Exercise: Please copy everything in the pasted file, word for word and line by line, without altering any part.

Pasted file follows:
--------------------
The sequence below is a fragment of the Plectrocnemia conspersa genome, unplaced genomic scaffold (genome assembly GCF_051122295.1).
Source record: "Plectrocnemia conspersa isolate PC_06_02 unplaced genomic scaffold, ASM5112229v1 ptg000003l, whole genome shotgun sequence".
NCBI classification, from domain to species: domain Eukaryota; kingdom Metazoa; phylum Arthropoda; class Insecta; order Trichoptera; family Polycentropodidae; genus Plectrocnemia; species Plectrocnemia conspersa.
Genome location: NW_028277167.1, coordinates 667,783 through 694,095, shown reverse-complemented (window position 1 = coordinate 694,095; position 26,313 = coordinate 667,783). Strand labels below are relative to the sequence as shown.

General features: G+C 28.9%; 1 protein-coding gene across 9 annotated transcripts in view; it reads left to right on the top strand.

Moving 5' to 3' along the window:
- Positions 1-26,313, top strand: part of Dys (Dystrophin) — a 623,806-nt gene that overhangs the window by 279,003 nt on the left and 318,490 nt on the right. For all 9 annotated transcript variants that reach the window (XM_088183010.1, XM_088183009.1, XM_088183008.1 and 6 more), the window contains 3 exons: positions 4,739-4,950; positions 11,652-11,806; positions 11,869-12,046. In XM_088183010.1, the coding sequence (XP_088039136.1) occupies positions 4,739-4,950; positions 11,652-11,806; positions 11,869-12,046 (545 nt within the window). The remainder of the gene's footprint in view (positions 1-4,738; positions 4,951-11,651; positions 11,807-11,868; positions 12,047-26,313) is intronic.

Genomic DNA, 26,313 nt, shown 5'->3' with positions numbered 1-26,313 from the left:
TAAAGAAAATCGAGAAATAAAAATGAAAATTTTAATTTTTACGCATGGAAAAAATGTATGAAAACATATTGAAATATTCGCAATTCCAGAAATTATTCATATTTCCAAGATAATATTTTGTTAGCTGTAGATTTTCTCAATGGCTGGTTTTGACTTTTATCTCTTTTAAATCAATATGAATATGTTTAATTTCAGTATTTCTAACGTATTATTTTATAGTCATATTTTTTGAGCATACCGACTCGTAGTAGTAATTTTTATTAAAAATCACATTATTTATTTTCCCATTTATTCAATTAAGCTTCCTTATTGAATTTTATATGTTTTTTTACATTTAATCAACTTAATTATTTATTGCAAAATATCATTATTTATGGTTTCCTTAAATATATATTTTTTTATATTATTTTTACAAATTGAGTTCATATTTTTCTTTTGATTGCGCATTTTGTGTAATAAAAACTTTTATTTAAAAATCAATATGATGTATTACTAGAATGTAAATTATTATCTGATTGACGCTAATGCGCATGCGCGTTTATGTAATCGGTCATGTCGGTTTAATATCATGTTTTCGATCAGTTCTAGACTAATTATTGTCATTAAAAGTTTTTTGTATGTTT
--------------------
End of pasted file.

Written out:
The sequence below is a fragment of the Plectrocnemia conspersa genome, unplaced genomic scaffold (genome assembly GCF_051122295.1).
Source record: "Plectrocnemia conspersa isolate PC_06_02 unplaced genomic scaffold, ASM5112229v1 ptg000003l, whole genome shotgun sequence".
NCBI classification, from domain to species: domain Eukaryota; kingdom Metazoa; phylum Arthropoda; class Insecta; order Trichoptera; family Polycentropodidae; genus Plectrocnemia; species Plectrocnemia conspersa.
Genome location: NW_028277167.1, coordinates 667,783 through 694,095, shown reverse-complemented (window position 1 = coordinate 694,095; position 26,313 = coordinate 667,783). Strand labels below are relative to the sequence as shown.

General features: G+C 28.9%; 1 protein-coding gene across 9 annotated transcripts in view; it reads left to right on the top strand.

Moving 5' to 3' along the window:
- Positions 1-26,313, top strand: part of Dys (Dystrophin) — a 623,806-nt gene that overhangs the window by 279,003 nt on the left and 318,490 nt on the right. For all 9 annotated transcript variants that reach the window (XM_088183010.1, XM_088183009.1, XM_088183008.1 and 6 more), the window contains 3 exons: positions 4,739-4,950; positions 11,652-11,806; positions 11,869-12,046. In XM_088183010.1, the coding sequence (XP_088039136.1) occupies positions 4,739-4,950; positions 11,652-11,806; positions 11,869-12,046 (545 nt within the window). The remainder of the gene's footprint in view (positions 1-4,738; positions 4,951-11,651; positions 11,807-11,868; positions 12,047-26,313) is intronic.

Genomic DNA, 26,313 nt, shown 5'->3' with positions numbered 1-26,313 from the left:
TAAAGAAAATCGAGAAATAAAAATGAAAATTTTAATTTTTACGCATGGAAAAAATGTATGAAAACATATTGAAATATTCGCAATTCCAGAAATTATTCATATTTCCAAGATAATATTTTGTTAGCTGTAGATTTTCTCAATGGCTGGTTTTGACTTTTATCTCTTTTAAATCAATATGAATATGTTTAATTTCAGTATTTCTAACGTATTATTTTATAGTCATATTTTTTGAGCATACCGACTCGTAGTAGTAATTTTTATTAAAAATCACATTATTTATTTTCCCATTTATTCAATTAAGCTTCCTTATTGAATTTTATATGTTTTTTTACATTTAATCAACTTAATTATTTATTGCAAAATATCATTATTTATGGTTTCCTTAAATATATATTTTTTTATATTATTTTTACAAATTGAGTTCATATTTTTCTTTTGATTGCGCATTTTGTGTAATAAAAACTTTTATTTAAAAATCAATATGATGTATTACTAGAATGTAAATTATTATCTGATTGACGCTAATGCGCATGCGCGTTTATGTAATCGGTCATGTCGGTTTAATATCATGTTTTCGATCAGTTCTAGACTAATTATTGTCATTAAAAGTTTTTTGTATGTTT